The appellants argue that the comment which refers to an antecedent debt of a third person goes beyond the words of the code section and should not be given effect. The appellants cite no authority for this proposition, nor have we found any. On the contrary, the case law uniformly gives effect to the comments, in holding that an antecedent debt by a third person is a good substitute for consideration.

"The comments to UCC 3-408 indicate that the drafters intended the words `an antecedent obligation of any kind' to include the antecedent debt of a third party..." Musulin v. Woodtek, Inc., 260 Or. 576, 579, 491 P.2d 1173, 1175 (1971). That case was followed in First National Bank of Elgin v. Achilli, 14 Ill.App.3d 1, 301 N.E.2d 739 (1973), which states that a note signed as security for an antecedent claim or debt needs no consideration, even though the note is signed by a third party. See, also, Kitzer v. Kitzer, 20 Ill.App.3d 54, 312 N.E.2d 699 (1974); First Nat. Bank of Jackson v. Carver, 375 So. 2d 1198 (Miss.1979); Dauzat v. Bordelon, 145 So. 2d 41 (La.App. 1962); Paige v. Mesisco, 144 So. 2d 908 (La. App.1962).

*700 The trial court was correct in holding that no consideration is necessary where the note was given as security for the antecedent debt of a third person. The first assignment of error has no merit.

The second assignment of error concerns the sustaining of the demurrer ore tenus as to the defendants' allegations of duress. It has been well established that a demurrer ore tenus is a permissible practice; and if a pleading to which it is addressed is totally defective, it is error to admit any evidence under such pleading. Dickinson v. Lawson, 125 Neb. 646, 251 N.W. 656 (1933).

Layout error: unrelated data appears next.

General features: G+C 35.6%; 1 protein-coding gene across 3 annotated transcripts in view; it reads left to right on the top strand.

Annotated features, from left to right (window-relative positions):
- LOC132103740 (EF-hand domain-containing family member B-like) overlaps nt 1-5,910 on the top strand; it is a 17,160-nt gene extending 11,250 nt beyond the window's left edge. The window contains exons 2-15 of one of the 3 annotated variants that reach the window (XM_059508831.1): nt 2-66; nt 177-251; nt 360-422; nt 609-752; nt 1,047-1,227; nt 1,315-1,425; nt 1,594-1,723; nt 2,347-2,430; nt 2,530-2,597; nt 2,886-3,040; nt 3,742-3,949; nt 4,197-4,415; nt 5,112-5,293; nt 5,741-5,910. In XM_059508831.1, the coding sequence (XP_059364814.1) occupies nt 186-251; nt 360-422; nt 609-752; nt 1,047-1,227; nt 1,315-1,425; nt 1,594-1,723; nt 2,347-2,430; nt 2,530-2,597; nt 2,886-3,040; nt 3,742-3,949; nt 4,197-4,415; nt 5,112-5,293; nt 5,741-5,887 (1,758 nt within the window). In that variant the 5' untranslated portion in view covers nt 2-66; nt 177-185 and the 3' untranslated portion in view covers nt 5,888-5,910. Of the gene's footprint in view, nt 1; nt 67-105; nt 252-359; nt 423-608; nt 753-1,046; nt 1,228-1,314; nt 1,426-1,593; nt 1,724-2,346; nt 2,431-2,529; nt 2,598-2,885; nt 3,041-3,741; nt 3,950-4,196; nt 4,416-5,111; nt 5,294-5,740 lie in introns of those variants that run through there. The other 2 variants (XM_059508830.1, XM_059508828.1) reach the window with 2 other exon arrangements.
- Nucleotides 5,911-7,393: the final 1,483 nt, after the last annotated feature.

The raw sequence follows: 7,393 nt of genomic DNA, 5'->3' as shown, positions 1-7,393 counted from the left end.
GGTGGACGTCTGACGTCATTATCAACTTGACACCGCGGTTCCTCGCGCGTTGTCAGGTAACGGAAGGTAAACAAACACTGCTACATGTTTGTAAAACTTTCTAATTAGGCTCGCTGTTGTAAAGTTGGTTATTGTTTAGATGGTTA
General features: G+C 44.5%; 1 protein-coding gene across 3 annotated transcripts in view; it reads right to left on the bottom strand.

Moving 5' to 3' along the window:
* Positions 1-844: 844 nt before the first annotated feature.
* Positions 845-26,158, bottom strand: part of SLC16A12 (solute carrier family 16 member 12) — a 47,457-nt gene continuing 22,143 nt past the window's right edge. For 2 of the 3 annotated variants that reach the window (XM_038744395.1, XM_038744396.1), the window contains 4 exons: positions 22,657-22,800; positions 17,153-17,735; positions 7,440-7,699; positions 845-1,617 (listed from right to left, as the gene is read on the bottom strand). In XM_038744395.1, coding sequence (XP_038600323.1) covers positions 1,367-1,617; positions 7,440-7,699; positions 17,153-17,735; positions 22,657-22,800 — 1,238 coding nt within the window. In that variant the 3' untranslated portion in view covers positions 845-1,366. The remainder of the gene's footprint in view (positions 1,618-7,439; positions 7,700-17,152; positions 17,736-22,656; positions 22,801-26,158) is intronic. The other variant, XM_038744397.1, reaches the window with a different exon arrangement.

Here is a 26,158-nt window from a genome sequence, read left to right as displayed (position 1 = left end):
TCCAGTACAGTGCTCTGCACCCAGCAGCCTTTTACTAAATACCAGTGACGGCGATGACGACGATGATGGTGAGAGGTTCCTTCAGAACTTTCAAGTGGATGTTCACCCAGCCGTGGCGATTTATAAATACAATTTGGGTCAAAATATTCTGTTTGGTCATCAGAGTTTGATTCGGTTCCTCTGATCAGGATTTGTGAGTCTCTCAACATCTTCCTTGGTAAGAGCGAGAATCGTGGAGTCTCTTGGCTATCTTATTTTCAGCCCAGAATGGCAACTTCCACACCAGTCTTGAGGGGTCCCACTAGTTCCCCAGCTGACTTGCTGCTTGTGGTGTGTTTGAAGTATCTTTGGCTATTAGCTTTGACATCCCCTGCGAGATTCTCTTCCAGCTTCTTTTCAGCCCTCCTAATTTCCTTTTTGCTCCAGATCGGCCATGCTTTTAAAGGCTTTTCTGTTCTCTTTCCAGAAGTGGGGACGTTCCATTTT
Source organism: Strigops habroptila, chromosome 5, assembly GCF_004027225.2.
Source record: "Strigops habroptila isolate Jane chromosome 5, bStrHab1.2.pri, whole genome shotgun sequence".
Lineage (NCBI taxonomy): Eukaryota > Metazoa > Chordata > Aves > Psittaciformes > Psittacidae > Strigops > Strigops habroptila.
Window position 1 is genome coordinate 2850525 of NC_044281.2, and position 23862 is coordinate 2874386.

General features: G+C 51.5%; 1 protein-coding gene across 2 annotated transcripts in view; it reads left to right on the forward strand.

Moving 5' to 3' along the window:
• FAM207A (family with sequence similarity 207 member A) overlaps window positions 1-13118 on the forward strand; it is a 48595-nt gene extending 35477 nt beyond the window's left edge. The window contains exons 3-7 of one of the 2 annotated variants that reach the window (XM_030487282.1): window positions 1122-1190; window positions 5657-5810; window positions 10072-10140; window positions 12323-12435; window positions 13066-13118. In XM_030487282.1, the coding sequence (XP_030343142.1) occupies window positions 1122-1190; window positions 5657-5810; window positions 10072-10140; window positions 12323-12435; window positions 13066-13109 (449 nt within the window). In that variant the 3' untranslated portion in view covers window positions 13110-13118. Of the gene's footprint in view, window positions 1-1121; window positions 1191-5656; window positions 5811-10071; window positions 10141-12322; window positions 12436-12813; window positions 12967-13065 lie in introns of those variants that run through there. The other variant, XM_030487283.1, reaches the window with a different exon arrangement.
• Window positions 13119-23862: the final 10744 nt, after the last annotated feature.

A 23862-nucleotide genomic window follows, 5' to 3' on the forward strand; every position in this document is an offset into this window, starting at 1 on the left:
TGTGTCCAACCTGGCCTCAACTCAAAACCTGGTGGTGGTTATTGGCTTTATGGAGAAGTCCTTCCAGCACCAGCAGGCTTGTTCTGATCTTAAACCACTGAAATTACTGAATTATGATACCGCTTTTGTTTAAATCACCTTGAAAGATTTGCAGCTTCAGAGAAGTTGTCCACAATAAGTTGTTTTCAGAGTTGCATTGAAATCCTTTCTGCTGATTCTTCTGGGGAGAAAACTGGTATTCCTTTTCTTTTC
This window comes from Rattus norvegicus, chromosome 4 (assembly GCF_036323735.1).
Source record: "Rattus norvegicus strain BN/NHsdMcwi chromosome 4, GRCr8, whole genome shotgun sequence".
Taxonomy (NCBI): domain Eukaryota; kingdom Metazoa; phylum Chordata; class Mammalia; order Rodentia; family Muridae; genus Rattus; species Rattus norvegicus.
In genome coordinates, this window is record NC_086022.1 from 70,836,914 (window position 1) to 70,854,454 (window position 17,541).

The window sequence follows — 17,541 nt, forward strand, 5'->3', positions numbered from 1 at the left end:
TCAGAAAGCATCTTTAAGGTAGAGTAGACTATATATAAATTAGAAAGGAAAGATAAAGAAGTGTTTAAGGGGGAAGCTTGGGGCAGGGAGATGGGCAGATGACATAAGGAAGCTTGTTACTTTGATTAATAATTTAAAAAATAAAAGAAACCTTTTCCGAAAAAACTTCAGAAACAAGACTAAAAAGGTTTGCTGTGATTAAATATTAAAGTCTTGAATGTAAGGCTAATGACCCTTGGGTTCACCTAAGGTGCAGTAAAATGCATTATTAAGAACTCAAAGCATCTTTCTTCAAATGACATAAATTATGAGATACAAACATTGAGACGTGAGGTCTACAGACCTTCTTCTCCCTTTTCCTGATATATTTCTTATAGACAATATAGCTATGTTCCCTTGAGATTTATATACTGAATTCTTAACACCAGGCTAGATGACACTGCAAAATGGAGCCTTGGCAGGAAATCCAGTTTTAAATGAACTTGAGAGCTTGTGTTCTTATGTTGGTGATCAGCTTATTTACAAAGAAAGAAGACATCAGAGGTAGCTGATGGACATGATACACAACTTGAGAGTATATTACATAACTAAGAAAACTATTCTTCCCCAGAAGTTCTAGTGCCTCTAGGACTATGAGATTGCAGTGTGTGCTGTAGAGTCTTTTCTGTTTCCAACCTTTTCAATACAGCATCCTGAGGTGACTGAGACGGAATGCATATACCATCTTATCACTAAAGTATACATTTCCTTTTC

The pleading attacked by the plaintiff was paragraph three of defendants' answer:

"3. Defendants specifically deny that any consideration was given for the execution of said note and allege that said note was signed under duress." No other facts were pleaded to support either of those allegations. To this answer the plaintiff, rather than moving to make the answer more definite or filing a demurrer to the same, filed a reply in the nature of a general denial.

At the trial, following plaintiff's rest and before the defendants called any witnesses, the plaintiff demurred ore tenus. The trial court overruled the demurrer as to the allegation of lack of consideration, but sustained it as to the claim of duress. Defendants' counsel made no attempt to adduce any evidence supporting such latter allegation, although in describing a conversation had with the chairman of the board of the plaintiff company, the defendant Howard Deaver did testify without objection that "Harold [the chairman] told me that he would fire me if I didn't sign the note."

When signatures on an instrument are admitted, as was done here, the production of the instrument entitles a holder to recover on it unless the defendant establishes a defense. Neb. U.C.C. § 3-307 (Reissue 1971). Such a defense must be affirmatively pleaded. Center Bank v. Mid-Continent Meats, Inc., 194 Neb. 665, 234 N.W.2d 902 (1975).

"Under the Nebraska system of code pleading, the plaintiff is required to plead the facts, not the theory of recovery." Remington v. Bryan, 205 Neb. 372, 380, 288 N.W.2d 253, 258 (1980). "The pleading of legal conclusions is insufficient to raise an issue of fact." Timmerman v. Hertz, 195 Neb. 237, 244-45, 238 N.W.2d 220, 225 (1976).